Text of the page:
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An Engineering Student fBecause he understands the first lessons in I-lydraulicsj: "A few more beans, legalbl applied,
would leave my hide unfit for law books." .
A Thrilling Moment: "More order," and the orig-
inator of the moot court took up the thread
of his lecture on "Dignity," and tied it in a
bow-knot around his neck. It was a thrilling
moment. You could have heard a coupling-
pin drop, if you had been listening real care-
Hanna: He studies before his glass. Yea, he will
die before that friend, his looking-glass.
Dr. Burdick: "Blackboards are private property."
Hoge, C. C.: "I stumped the State for Leedy."
Field: "I ch.oose,' give me a chew."
Landers: "Will swear, if he does blush when he
Dail: "I must be smart, if papa thinks so." A
Dean Green' Cto the Law Class of 1920 A. DJ: "Now
another point in that Hillman case-"
"O wad some power the giftie gic us,
To sec oursels as ithcrs see uslv
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I 4 'tjfear ye, Leu
I " -ye,'Vhea'f yep
KANSAS CITY'S GREAT BUSINESS SCHOOL.
Spalcling's Commercial College
' East Wing New York Life Building,
KANSAS CITY, MO.
Thorough Instructiop Given in
BOOK-KEEPING, SHORTHAND, TYPEWRITING,
GRAPHOPHONE HDICTATION, BOOK TYPEWRITING,
TELEGRAPHY, ENGLISH BRANCHES, Etc.
Practical Coursestlnstruction, Methods.
Location the most central and convenient inftfie city. .Twenty elegant College Rooms.
Fifteen experienced Teachers and Lecturers, Unrivaled Courses of Study Accommodations
for 500 Students at the Day or Night Sclfool. ' '
This old and progressive Instiiiftion stands at the head of Western Business Schools
in equipment, able Faculty, best, most progressive, and latest methods of instruction, and in
the number and quality of posiions furnished its Graduates by its Free Employment Bureau.
Thirty-four years of experience and unquestioned reputation as progressive educators
have enabled us to perfect a Course of Study the practical value of which is attested by over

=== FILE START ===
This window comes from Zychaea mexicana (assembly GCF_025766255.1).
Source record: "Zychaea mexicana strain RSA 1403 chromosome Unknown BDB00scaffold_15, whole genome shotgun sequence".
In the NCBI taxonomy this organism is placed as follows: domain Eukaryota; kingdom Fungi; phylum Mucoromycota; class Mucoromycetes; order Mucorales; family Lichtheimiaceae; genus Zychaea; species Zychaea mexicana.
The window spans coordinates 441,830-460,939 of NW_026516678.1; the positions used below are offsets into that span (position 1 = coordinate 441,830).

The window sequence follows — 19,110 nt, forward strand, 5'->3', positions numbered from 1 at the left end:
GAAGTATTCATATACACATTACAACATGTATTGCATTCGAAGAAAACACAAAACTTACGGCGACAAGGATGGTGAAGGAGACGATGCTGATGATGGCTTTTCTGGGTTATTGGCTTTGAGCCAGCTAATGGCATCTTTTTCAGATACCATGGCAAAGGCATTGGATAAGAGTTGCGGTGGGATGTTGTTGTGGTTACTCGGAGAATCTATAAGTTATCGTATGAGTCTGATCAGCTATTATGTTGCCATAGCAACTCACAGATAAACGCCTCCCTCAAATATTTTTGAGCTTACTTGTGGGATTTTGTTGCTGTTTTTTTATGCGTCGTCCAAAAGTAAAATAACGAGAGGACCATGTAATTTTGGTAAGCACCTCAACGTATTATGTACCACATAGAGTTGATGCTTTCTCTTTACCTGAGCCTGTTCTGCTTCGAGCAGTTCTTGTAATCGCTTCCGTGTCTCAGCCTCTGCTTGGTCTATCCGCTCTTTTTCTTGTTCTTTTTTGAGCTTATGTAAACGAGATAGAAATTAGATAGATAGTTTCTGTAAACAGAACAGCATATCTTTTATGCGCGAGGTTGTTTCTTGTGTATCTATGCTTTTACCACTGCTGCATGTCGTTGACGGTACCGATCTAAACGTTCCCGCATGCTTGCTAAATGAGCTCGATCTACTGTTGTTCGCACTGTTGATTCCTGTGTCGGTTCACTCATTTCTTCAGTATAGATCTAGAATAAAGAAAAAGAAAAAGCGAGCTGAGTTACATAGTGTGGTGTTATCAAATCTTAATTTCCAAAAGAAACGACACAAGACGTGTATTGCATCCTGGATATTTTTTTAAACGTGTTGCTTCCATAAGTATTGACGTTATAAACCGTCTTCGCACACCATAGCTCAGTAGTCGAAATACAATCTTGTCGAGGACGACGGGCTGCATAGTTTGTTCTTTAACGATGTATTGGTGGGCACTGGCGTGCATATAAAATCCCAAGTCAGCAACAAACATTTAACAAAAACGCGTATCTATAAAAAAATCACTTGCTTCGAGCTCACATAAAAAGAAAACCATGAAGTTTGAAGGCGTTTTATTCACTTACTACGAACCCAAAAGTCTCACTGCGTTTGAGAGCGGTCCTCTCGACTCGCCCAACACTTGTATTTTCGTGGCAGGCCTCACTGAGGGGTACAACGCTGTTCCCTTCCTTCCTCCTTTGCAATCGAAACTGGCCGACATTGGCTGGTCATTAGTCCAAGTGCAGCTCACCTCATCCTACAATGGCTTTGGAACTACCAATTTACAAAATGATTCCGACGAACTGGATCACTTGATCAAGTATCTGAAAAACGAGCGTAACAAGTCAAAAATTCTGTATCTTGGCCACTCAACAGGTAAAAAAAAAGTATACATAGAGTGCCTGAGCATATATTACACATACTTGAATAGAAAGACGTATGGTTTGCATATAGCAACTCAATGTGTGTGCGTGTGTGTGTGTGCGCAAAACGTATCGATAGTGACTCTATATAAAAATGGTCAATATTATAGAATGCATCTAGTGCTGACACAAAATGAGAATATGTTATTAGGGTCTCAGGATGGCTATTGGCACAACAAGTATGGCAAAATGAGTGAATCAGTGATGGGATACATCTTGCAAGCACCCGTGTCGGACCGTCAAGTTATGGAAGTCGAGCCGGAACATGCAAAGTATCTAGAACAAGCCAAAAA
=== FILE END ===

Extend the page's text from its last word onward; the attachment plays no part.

17,000 Graduates and former Students who are acceptably 'filling responsible positions in all
sections of the country, and of this number over Two Thousand are now in business for them-
selves or others in Kansas City, alone.
Students can enter the College at any time. Each student makes a term for himself,
counting from the date of his entrance in the College. Day School all the year. Night Schc ol
September 15th to April lst.
All Tuition at lowest Rates, consistent with the kzlghesi grade of scholarship. Best indi-
vidual and class instruction given. Satisfaction guaranteed in every particular. 52-page
Illustrated Catalogue and College Journal free.
N. B.-For Reduced Rates, Three Months' SUMMER SCHOOL, commencing june lst, call
at or address the College. '
Be sure to visit or address this College before going elsewhere.
C J. F. SPALDING. A.lVl..
Telephone 1174. V President.
J g , STUDENTS -ww
," 'Its SHOULD BE SURE THAT THEIR EYES ARE IN
CONDITION FOR THE SCHOOL WORK, AND IF
GLASSES ARE NEEDED, GET THEVI AT ONCE.
E amined by a Graduate of H E S R , S q
kg th Ch c go Ophtha1micCol1e,qe at Optician and Jeweler.
I ! Eyes tx
Jones' Barber Shop,
700 MASSACHUSETTS ST.
Step in and get a shave or hair cuz' while waiting for your
mail, or going fo or from the train.
FAXON,. .. .
'SIC' Seller' of
PATRONAGE. 5 fi V99
C . J. E RI IJCSEN ,
G H-DEALER IN--
. n THE eneral ousehold Goods,
' ' ' F 'r ,C r,St e,T' ,
LAWRENCE LUMBER DEALER, CZTEZTSIEEZESZSCh'ZXai,,f2?TZ?'L
, , Second-hand Goods V 936, 938 and 944
Opposite Watkins Bank. Bought and Sold. Massachusetts St: ts
Where Shall W
TO BUY DRY GOODS AND CARPETS?
Go to Innes' and you'll not regret it. It's the biggest store